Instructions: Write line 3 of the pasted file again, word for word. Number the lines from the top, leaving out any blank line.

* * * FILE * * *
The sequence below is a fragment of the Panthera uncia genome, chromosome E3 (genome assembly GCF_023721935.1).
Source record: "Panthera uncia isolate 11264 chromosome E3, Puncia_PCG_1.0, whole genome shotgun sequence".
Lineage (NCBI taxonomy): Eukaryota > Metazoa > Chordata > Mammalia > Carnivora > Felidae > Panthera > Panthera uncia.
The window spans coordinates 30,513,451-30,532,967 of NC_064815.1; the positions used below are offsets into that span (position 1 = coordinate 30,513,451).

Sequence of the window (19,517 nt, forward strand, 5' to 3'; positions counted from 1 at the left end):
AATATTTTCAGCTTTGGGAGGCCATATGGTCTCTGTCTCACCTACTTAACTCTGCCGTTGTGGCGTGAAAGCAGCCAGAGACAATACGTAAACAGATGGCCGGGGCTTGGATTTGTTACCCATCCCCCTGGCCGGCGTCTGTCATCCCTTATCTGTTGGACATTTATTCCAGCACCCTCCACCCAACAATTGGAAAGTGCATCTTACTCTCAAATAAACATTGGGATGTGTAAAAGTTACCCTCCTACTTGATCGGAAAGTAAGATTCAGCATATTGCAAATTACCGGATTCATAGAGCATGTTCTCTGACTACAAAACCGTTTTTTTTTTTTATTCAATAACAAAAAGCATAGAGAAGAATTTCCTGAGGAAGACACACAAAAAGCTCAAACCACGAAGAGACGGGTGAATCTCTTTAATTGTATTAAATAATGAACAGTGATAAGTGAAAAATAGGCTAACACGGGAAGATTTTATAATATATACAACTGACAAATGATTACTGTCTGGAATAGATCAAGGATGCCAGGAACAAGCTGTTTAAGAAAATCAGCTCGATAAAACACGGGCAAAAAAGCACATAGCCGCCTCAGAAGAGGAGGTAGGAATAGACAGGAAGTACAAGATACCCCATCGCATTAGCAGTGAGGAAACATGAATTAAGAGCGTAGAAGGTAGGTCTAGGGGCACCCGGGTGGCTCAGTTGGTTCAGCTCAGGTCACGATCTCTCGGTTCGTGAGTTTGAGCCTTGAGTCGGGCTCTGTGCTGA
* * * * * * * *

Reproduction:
Lineage (NCBI taxonomy): Eukaryota > Metazoa > Chordata > Mammalia > Carnivora > Felidae > Panthera > Panthera uncia.